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Taxing Ourselves, 4th Edition: A Citizen's Guide to the Debate over Taxes

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Author Info

  • Joel Slemrod

    ()
    (University of Michigan)

  • Jon Bakija

    ()
    (Williams College)

Abstract

As Albert Einstein may or may not have said, "The hardest thing in the world to understand is the income tax." Indeed, to follow the debate over tax reform, the interested citizen is forced to choose between misleading sound bites and academic treatises. Taxing Ourselves bridges the gap between the two by discussing the key issues clearly and without a political agenda: Should the federal income tax be replaced with a flat tax or sales tax? Should it be left in place and reformed? Can tax cuts stimulate the economy, or will higher deficits undermine any economic benefit? Tax policy experts Joel Slemrod and Jon Bakija lay out in accessible language what is known and not known about how taxes affect the economy, offer guidelines for evaluating tax systems, and provide enough information to assess both the current income tax system and the leading proposals to reform or replace it (including the flat tax and the consumption tax). The fourth edition of this popular guide has been extensively revised to incorporate the latest information, covering such recent developments as the Bush administration's tax cuts (which expire in 2011) and the alternatives proposed by the President's Advisory Panel on Federal Tax Reform. Slemrod and Bakija provide us with the knowledge and the tools—including an invaluable voter's guide to the tax policy debate—to make our own informed choices about how we should tax ourselves.

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Bibliographic Info

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This book is provided by The MIT Press in its series MIT Press Books with number 0262693631 and published in 2008.

Volume: 1
Edition: 1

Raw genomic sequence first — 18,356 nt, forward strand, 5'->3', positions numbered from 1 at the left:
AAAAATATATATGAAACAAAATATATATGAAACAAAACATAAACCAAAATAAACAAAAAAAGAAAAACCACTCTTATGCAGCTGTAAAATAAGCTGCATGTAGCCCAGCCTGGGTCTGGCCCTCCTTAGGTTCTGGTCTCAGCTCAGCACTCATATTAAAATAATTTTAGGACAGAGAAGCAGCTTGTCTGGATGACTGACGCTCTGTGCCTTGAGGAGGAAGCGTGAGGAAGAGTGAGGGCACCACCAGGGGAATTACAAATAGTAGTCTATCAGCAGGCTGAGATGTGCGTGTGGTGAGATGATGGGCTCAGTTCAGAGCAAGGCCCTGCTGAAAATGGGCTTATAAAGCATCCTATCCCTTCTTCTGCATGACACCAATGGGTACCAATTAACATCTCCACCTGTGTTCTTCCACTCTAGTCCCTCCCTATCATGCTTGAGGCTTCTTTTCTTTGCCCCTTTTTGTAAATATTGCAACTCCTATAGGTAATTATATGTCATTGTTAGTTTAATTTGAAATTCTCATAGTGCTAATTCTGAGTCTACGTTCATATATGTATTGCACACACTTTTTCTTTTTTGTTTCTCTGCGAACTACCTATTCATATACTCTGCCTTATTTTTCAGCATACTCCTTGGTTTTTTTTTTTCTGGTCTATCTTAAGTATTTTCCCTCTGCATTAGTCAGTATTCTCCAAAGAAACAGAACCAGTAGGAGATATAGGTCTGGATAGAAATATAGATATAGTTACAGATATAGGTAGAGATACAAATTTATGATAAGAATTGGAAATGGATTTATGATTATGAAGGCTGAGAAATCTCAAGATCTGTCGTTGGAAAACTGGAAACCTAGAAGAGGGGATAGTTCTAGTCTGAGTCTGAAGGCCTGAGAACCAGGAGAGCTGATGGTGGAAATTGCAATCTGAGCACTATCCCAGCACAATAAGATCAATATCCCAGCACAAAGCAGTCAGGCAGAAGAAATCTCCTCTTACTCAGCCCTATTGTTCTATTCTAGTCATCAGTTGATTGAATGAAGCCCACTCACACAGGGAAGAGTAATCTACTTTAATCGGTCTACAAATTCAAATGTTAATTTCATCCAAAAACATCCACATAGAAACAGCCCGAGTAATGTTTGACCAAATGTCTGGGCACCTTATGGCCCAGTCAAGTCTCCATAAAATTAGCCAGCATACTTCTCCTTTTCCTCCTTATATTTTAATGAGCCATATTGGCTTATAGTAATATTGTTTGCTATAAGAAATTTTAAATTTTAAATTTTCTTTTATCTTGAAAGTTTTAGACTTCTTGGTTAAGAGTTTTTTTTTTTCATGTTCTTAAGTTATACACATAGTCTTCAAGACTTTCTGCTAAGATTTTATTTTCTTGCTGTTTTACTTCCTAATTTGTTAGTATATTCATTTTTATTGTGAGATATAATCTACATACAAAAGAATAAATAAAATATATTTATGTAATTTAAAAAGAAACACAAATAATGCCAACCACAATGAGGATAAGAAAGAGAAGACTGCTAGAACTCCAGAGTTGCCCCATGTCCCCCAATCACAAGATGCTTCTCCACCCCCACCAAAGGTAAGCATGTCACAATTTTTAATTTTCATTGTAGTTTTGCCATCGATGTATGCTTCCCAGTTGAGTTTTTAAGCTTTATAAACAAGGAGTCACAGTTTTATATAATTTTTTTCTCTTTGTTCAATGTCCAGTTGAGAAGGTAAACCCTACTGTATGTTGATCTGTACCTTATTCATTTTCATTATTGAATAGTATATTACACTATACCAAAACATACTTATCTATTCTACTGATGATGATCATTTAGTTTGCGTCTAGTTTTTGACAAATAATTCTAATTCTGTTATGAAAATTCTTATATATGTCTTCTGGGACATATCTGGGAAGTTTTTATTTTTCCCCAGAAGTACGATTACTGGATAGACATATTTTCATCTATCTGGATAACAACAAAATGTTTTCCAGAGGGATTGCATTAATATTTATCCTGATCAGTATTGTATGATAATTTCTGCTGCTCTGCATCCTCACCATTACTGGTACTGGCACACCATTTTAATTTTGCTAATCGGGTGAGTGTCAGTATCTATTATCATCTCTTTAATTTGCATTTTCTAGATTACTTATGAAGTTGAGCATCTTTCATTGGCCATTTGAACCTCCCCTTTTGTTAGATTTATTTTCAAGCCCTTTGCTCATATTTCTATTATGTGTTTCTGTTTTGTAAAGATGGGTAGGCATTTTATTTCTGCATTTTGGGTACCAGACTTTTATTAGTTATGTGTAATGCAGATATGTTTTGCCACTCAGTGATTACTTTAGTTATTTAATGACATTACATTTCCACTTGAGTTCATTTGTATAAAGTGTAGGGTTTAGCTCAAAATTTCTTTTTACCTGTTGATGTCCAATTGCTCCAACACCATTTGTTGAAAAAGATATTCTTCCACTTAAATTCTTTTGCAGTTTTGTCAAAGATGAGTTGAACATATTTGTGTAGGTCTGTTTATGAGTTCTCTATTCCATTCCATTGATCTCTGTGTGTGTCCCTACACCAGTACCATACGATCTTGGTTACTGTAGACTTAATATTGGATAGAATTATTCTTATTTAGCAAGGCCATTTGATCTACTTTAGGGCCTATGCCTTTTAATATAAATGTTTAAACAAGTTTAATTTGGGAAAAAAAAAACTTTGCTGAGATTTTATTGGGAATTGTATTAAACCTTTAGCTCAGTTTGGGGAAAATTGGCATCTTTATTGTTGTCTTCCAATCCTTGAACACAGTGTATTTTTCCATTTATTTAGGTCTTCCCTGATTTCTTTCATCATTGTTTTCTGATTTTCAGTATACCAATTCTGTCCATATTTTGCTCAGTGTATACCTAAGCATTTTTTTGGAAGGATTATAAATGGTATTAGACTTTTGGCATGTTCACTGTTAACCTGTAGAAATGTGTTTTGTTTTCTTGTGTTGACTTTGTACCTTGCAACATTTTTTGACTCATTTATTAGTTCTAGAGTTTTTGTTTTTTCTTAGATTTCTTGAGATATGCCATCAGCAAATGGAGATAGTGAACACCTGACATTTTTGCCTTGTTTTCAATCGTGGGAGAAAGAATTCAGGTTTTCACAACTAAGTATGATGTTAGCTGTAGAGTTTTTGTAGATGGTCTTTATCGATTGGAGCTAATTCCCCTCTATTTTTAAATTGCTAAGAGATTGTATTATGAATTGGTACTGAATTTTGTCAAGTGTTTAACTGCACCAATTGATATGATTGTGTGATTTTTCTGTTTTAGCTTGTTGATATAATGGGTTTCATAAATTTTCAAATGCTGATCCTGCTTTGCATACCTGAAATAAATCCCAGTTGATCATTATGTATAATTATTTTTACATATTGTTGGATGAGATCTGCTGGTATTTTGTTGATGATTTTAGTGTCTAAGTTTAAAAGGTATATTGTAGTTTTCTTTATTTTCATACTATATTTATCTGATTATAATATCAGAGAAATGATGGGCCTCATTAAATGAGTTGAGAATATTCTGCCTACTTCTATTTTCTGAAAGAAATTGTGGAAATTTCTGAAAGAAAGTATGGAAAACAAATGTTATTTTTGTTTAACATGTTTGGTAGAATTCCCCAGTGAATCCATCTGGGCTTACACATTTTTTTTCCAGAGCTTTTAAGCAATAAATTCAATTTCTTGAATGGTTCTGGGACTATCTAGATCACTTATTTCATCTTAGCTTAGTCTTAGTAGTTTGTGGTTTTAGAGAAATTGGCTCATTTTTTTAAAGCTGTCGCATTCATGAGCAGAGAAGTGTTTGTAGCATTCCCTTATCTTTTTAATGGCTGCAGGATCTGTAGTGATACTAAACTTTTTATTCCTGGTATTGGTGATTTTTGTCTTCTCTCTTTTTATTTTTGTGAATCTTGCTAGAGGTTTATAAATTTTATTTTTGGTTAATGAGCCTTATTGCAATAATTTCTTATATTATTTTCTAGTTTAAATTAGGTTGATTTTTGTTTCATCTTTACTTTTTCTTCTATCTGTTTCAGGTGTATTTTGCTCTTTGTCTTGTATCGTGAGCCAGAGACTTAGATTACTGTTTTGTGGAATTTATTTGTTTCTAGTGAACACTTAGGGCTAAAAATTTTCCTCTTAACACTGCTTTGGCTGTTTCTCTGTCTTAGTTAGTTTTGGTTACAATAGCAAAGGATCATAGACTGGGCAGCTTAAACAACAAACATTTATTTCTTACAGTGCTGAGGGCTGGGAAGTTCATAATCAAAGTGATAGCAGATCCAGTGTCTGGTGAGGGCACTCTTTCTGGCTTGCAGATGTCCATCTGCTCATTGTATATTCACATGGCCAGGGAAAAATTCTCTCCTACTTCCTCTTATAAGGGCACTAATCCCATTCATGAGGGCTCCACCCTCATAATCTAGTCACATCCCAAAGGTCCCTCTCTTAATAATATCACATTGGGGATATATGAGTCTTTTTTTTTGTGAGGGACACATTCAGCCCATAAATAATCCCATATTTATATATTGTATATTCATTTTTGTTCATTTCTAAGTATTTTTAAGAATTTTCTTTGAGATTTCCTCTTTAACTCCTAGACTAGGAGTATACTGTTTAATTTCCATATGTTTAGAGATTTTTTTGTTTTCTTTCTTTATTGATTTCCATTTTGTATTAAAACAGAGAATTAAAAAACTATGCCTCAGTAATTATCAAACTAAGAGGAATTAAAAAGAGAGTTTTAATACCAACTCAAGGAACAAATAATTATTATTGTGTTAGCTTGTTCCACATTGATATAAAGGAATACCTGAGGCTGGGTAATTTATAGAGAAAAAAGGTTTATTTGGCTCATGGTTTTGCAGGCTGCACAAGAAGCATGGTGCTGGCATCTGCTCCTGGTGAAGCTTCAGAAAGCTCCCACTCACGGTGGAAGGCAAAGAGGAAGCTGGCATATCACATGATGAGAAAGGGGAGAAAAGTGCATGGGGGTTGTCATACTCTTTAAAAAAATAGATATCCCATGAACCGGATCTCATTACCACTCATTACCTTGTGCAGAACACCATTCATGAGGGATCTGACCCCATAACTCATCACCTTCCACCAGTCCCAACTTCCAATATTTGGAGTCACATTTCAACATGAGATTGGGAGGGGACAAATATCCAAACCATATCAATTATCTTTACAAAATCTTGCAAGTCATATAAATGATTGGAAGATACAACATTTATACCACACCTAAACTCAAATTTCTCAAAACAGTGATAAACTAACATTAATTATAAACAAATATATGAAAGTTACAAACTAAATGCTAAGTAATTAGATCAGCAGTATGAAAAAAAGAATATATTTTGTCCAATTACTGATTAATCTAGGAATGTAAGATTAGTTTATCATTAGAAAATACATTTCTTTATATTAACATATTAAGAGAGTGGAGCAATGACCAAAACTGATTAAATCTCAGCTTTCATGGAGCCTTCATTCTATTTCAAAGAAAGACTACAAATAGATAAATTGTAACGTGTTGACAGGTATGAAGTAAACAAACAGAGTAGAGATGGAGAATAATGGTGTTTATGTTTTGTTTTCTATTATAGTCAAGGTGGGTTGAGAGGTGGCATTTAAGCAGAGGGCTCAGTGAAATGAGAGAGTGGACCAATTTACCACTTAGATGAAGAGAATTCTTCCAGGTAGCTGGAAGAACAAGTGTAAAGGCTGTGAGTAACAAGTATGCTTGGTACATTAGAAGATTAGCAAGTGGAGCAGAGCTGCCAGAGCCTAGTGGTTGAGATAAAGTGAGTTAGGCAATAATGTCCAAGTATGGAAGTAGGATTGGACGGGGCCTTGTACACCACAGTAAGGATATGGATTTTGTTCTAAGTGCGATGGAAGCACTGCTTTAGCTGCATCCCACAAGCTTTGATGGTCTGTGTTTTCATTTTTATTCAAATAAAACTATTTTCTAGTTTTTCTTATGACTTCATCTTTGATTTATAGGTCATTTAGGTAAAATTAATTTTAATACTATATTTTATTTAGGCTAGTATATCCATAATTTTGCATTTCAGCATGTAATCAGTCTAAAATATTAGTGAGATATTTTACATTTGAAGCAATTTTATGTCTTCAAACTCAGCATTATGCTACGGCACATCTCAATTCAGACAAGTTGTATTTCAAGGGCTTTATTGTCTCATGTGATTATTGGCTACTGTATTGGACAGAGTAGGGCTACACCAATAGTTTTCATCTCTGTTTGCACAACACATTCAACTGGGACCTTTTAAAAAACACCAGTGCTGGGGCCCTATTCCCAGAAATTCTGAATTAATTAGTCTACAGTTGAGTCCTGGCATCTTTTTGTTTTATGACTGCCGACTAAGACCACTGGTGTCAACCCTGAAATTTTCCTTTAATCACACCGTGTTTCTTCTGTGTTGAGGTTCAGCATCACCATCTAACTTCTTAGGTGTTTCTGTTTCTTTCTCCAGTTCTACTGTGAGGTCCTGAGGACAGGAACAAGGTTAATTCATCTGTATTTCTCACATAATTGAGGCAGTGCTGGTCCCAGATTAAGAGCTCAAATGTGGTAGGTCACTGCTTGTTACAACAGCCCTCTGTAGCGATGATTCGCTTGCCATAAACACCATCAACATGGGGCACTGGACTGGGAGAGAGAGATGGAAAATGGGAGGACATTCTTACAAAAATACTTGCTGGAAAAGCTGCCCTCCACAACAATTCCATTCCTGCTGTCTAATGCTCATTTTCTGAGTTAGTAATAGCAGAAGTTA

ISBN: 0-262-69363-1
Handle: RePEc:mtp:titles:0262693631

Contact details of provider:
Web page: http://mitpress.mit.edu

Related research

Keywords: tax reform; income tax system;

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Cited by:
  1. Steven Shavell, 2003. "Economic Analysis of Welfare Economics, Morality and the Law," NBER Working Papers 9700, National Bureau of Economic Research, Inc.
  2. Jonathan Heathcote, 2005. "Fiscal Policy with Heterogeneous Agents and Incomplete Markets," Review of Economic Studies, Oxford University Press, vol. 72(1), pages 161-188.
  3. Ganghof, Steffen & Genschel, Philipp, 2007. "Taxation and Democracy in the EU," MPIfG Discussion Paper 07/2, Max Planck Institute for the Study of Societies.
  4. William Gale, 1997. "What can America learn from the British tax system?," Fiscal Studies, Institute for Fiscal Studies, vol. 18(4), pages 341-369, November.
  5. Jorgenson, Dale W. & Yun, Kun-Young, 2013. "Taxation, Efficiency and Economic Growth," Handbook of Computable General Equilibrium Modeling, Elsevier.
  6. Ganghof, Steffen, 2006. "The politics of tax structure," MPIfG Working Paper 06/1, Max Planck Institute for the Study of Societies.
  7. Meng-Yu Liang & C.C. Yang, 2007. "On the Budget-Constrained IRS: Equilibrium and Equilibrium and efficiency," IEAS Working Paper : academic research 07-A002, Institute of Economics, Academia Sinica, Taipei, Taiwan.

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